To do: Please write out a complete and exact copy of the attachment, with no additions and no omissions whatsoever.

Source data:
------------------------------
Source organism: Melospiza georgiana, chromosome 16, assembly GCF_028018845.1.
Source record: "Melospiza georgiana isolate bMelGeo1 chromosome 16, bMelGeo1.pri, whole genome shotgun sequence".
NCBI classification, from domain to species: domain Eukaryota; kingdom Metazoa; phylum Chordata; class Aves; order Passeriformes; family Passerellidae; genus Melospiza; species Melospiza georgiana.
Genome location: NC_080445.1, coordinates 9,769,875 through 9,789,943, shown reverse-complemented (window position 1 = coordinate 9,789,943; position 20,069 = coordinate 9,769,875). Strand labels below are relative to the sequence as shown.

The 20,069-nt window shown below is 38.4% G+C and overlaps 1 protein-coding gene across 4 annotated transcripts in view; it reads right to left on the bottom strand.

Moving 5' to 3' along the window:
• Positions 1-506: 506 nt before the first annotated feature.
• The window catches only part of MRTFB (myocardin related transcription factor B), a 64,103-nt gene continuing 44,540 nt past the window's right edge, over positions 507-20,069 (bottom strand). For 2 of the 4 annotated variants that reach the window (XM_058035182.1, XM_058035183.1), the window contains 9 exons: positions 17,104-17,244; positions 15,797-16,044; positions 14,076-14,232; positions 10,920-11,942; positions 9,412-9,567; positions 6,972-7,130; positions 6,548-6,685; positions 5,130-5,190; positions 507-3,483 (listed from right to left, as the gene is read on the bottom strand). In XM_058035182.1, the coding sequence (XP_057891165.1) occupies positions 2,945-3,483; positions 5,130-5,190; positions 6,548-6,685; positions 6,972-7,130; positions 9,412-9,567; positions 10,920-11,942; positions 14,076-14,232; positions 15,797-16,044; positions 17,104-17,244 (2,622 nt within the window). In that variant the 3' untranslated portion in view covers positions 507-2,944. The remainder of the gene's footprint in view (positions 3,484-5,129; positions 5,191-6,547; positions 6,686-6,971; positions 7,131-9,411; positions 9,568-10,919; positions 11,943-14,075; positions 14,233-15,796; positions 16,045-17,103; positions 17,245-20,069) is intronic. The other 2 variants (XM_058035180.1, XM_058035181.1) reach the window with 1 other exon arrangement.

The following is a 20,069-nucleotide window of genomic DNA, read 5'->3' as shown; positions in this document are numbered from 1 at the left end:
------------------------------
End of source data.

Source organism: Melospiza georgiana, chromosome 16, assembly GCF_028018845.1.
Source record: "Melospiza georgiana isolate bMelGeo1 chromosome 16, bMelGeo1.pri, whole genome shotgun sequence".
NCBI classification, from domain to species: domain Eukaryota; kingdom Metazoa; phylum Chordata; class Aves; order Passeriformes; family Passerellidae; genus Melospiza; species Melospiza georgiana.
Genome location: NC_080445.1, coordinates 9,769,875 through 9,789,943, shown reverse-complemented (window position 1 = coordinate 9,789,943; position 20,069 = coordinate 9,769,875). Strand labels below are relative to the sequence as shown.

The 20,069-nt window shown below is 38.4% G+C and overlaps 1 protein-coding gene across 4 annotated transcripts in view; it reads right to left on the bottom strand.

Moving 5' to 3' along the window:
• Positions 1-506: 506 nt before the first annotated feature.
• The window catches only part of MRTFB (myocardin related transcription factor B), a 64,103-nt gene continuing 44,540 nt past the window's right edge, over positions 507-20,069 (bottom strand). For 2 of the 4 annotated variants that reach the window (XM_058035182.1, XM_058035183.1), the window contains 9 exons: positions 17,104-17,244; positions 15,797-16,044; positions 14,076-14,232; positions 10,920-11,942; positions 9,412-9,567; positions 6,972-7,130; positions 6,548-6,685; positions 5,130-5,190; positions 507-3,483 (listed from right to left, as the gene is read on the bottom strand). In XM_058035182.1, the coding sequence (XP_057891165.1) occupies positions 2,945-3,483; positions 5,130-5,190; positions 6,548-6,685; positions 6,972-7,130; positions 9,412-9,567; positions 10,920-11,942; positions 14,076-14,232; positions 15,797-16,044; positions 17,104-17,244 (2,622 nt within the window). In that variant the 3' untranslated portion in view covers positions 507-2,944. The remainder of the gene's footprint in view (positions 3,484-5,129; positions 5,191-6,547; positions 6,686-6,971; positions 7,131-9,411; positions 9,568-10,919; positions 11,943-14,075; positions 14,233-15,796; positions 16,045-17,103; positions 17,245-20,069) is intronic. The other 2 variants (XM_058035180.1, XM_058035181.1) reach the window with 1 other exon arrangement.

The following is a 20,069-nucleotide window of genomic DNA, read 5'->3' as shown; positions in this document are numbered from 1 at the left end: